Publikation

Impression Management - an empirical investigation of the use of graphs in annual reports in Europe

Outline:

L. Falschlunger, C. Eisl, H. Losbichler, A. Greil - Impression Management - an empirical investigation of the use of graphs in annual reports in Europe - Proceedings in Finance and Risk Series'14, Oxford, Vereinigtes Königreich von Großbritannien und Nordirland, 2014, pp. 262-287

Abstract:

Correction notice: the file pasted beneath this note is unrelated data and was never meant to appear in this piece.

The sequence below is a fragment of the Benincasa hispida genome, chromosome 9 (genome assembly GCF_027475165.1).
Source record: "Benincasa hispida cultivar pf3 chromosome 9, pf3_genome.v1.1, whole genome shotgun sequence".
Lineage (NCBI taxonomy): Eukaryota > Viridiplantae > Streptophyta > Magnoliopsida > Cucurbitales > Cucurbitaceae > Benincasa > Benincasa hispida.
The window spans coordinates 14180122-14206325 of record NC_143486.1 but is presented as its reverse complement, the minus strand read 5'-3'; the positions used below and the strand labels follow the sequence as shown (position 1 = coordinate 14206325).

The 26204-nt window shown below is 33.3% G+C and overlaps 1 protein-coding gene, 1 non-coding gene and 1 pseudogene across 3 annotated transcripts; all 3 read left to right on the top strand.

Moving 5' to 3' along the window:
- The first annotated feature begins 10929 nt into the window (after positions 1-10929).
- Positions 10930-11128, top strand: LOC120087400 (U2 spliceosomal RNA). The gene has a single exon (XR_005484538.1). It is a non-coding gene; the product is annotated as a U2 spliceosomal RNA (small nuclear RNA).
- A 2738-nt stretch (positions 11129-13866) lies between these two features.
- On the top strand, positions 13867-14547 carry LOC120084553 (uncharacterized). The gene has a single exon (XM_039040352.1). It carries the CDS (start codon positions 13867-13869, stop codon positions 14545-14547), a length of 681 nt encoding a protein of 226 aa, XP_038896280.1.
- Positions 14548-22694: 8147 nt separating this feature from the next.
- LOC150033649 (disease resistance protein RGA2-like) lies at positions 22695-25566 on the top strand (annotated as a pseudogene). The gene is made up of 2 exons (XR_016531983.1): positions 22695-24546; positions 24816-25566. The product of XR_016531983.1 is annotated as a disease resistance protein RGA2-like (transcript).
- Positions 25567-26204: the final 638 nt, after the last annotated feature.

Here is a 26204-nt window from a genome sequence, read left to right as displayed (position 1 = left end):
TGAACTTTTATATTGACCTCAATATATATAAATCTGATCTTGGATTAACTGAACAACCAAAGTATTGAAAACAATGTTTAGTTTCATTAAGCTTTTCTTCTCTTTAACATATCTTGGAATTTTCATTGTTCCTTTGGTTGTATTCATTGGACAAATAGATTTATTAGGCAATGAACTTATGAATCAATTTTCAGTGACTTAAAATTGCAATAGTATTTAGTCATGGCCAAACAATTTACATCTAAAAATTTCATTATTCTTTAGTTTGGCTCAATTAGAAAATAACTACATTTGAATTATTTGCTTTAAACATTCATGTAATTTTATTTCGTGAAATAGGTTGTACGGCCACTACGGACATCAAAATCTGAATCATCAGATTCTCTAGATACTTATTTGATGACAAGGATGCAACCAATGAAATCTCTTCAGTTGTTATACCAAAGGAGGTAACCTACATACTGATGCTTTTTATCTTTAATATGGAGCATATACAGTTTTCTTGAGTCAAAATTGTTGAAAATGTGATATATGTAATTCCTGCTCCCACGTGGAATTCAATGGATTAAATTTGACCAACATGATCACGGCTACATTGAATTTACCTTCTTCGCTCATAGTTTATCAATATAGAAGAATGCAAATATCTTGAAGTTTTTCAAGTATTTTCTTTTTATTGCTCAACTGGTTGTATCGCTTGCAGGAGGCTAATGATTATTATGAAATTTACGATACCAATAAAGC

Graphs are a powerful tool which affect a reader’s impression and decision making because they attract attention, support the human ability to perceive information, and “a picture” tends to stay in the memory longer than plain numbers. Previous studies emphasize that graphs in annual reports have a long tradition of being distorted and misleading in order to give a more favourable impression of the company’s performance. This paper contributes to the knowledge of impression management by answering the quest for more longitudinal studies while focusing on not only KFV but all variables depicted in annual reports in a fragmented reporting area like Europe. This study therefore uses annual reports over a period of 7 years (2006, 2009 and 2012) of the top 50 European companies listed in the fortune 500 index resulting in 4,683 graphs for analysis. The study reveals that two of the three major ways of how impression management normally occurs can be detected: selectivity (companies tend to be selective in the topics and the length of the times series depicted) and graphical measurement distortions (31.7% of the graphs show unproportional changes in their magnitude according to RGDI). Overall, our findings for European companies are consistent with previous studies that companies primarily produce graphs in order to influence the perception of their stakeholders in a favourable way rather than to display the topics in accordance with the “true and fair view” that is requested by the IASB.